Machine to run Blue Diode Laser and CNC

Custom machine to be build from scratch

I just picked up a 3 axis older inspection machine. It was converted to a CNC 15 watt blue diode laser. Since this machine is really stout, what I would like to do it make it into a combo Laser engraver with the blue diode and CNC machine for soft metals and wood. I would love to use the C3D board since I like how it interfaces with lightburn and has proper PWM control at good speeds. I have the following questions.

  1. I assume I can run a PWM output to the Blue Diode Laser to get true grayscale engraving using
    lightburn. Is this a true statement?

  2. I am totally in the dark in terms of what to do for the router control. I am new to this realm. I assume
    that features I need for running router control are as follows:
    a. Can I do bed leveling compensation with the C3D?
    b. Can I have it stop for tool changes?
    c. Can I run a Spindle on/off as well as spindle speed control from the C3D?
    d. Please list any other features I might be looking for?

  3. I am running Fusion 360 for mechanical design. I see there is not a gcode post processor specifically
    for C3D but it seems there is a smoothie post processor. Will this work for the C3D?

  4. If I have an STL file that I want to cut using the C3D, what software would I need to create the
    toolpathing and get true 3D engraving(not 2-1/2d)

Mainly, my concern is running a router and a laser from the C3D board and having success with both. I am looking for the best option in terms of hardware and software to be able to accomplish this.

Thanks in advance for your support


It’s going to be pretty difficult to get this doing double-duty for that application.

  1. Yes, PWM is available for the diode; depending on the configuration/needs of the diode module you can either use the L/GND terminal blocks like you would with a CO2 laser, or the alternate +5V PWM output terminals adjacent to the screw terminals for this purpose.

a. unknown. TBH i’d work on getting the bed as level as possible mechanically rather than relying on software to do this for you. Tool post dial indicator holders and shim stock are inexpensive and can assist with mechanically leveling the bed.

b. Most of the CNC routers I’ve dealt with handle tool changes by sending multiple G-Code programs to the router, ie. when one program finishes it’s done with that particular tool and you change the tool and load the next program to continue. Cumbersome, but that’s how it’s done. It’s probably better this way anyways, 'cause about half the time when tightening the router collet I end up shifting the carriage and need to re-home the machine. Not to mention the fact the Z0 will need to be set at every tool change since the machine has no concept of stored tool lengths and taperless spindles offer very poor RTZ on tool changes.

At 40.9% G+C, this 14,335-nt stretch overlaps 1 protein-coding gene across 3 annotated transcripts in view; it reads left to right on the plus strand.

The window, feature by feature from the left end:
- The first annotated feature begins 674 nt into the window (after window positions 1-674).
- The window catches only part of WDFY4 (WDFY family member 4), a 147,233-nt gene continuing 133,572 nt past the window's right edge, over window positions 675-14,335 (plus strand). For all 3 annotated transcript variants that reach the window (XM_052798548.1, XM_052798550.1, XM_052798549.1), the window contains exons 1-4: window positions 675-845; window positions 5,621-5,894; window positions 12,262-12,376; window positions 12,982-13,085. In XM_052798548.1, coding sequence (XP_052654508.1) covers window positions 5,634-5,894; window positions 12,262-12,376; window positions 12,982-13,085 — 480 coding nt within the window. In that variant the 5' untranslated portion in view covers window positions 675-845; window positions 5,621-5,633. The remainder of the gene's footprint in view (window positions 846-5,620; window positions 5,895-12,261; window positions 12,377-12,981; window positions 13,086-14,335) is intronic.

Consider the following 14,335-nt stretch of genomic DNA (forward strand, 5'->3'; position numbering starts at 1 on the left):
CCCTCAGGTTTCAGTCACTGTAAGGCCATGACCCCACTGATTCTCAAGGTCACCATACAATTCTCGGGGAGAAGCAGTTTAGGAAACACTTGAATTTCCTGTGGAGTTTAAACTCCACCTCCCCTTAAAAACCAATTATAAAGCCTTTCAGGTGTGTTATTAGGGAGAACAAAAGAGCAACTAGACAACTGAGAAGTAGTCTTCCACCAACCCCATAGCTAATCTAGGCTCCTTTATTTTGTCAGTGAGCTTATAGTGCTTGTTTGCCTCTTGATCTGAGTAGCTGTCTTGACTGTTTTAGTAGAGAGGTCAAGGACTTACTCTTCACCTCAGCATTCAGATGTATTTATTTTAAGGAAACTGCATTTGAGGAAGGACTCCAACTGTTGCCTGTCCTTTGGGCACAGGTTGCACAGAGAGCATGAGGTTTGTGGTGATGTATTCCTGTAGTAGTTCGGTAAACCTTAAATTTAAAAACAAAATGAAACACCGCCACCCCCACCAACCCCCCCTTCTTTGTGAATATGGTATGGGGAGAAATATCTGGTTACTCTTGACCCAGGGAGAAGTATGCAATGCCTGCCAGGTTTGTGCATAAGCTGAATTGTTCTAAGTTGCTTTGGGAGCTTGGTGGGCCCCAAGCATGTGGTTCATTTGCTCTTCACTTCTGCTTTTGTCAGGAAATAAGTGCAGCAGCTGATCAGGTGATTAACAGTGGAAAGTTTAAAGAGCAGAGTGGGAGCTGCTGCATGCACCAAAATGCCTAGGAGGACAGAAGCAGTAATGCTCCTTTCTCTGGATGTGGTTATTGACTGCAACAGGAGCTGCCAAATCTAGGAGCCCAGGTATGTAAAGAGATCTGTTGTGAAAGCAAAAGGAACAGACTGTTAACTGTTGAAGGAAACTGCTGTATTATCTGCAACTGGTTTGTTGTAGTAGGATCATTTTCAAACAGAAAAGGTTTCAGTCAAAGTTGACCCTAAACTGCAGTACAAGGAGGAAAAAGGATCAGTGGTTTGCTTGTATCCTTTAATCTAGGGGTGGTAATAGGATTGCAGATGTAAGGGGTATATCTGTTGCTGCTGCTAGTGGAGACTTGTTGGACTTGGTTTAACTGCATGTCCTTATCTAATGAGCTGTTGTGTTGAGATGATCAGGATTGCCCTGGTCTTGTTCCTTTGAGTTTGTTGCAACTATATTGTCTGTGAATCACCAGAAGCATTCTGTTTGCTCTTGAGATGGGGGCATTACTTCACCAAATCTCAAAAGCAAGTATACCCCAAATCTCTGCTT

c. You may be able to remap some of your unused endstop inputs to perform these functions. Note that whatever spindle controller/VFD you get will need to support PWM speed control as the laserboard is unable to provide a 0-10V analog signal natively.

  1. The Smoothie postprocessor I assume would work, however I’ve personally not tested this at all. The controllers I’ve used have mostly been Grbl-based.

  2. Fusion360 can import STL meshmodels and convert them to normal bodies upon which regular toolpathing operations can be performed (YMMV - fusion’s pretty picky about it and seems to hate triangles). From there it’s all dependent on your skill/patience creating toolpaths and the particular tooling you’re using to determine whether or not a machining operation will be possible. Keep in mind with a basic 3-axis machine a lot of your operations are going to be pretty limited in scope.

Here’s an example of someone who’s done it already:

Thanks Loather

Is there any best solution to doing what I am trying to do? Is there a possibility of running multiple controllers? I really want to get going on this project but I do not want to spend dime 1 until I feel I have the best solution. What would you do if faced with the same problem?

Honestly? If I were faced with the same problem I’d plan on building two machines: one for routing with perhaps a more tailor-built controller (not saying Smoothie or the Laserboard can’t or even shouldn’t do it, but it’s definitely geared more towards laser than CNC use) and another (using the Laserboard, of course) for the diode laser.

Running multiple controllers on the same hardware is one of those situations that perhaps can be done, but probably shouldn’t (there’s really no way to not make it ghetto).

If you’re out of space and can’t physically fit two machines or want a challenge project or something, I’d definitely suggest going with one controller over two and possibly finding some creative ways to solve the problem with what you have at hand. Trying to have two controllers talk to the same motion control is asking for trouble.

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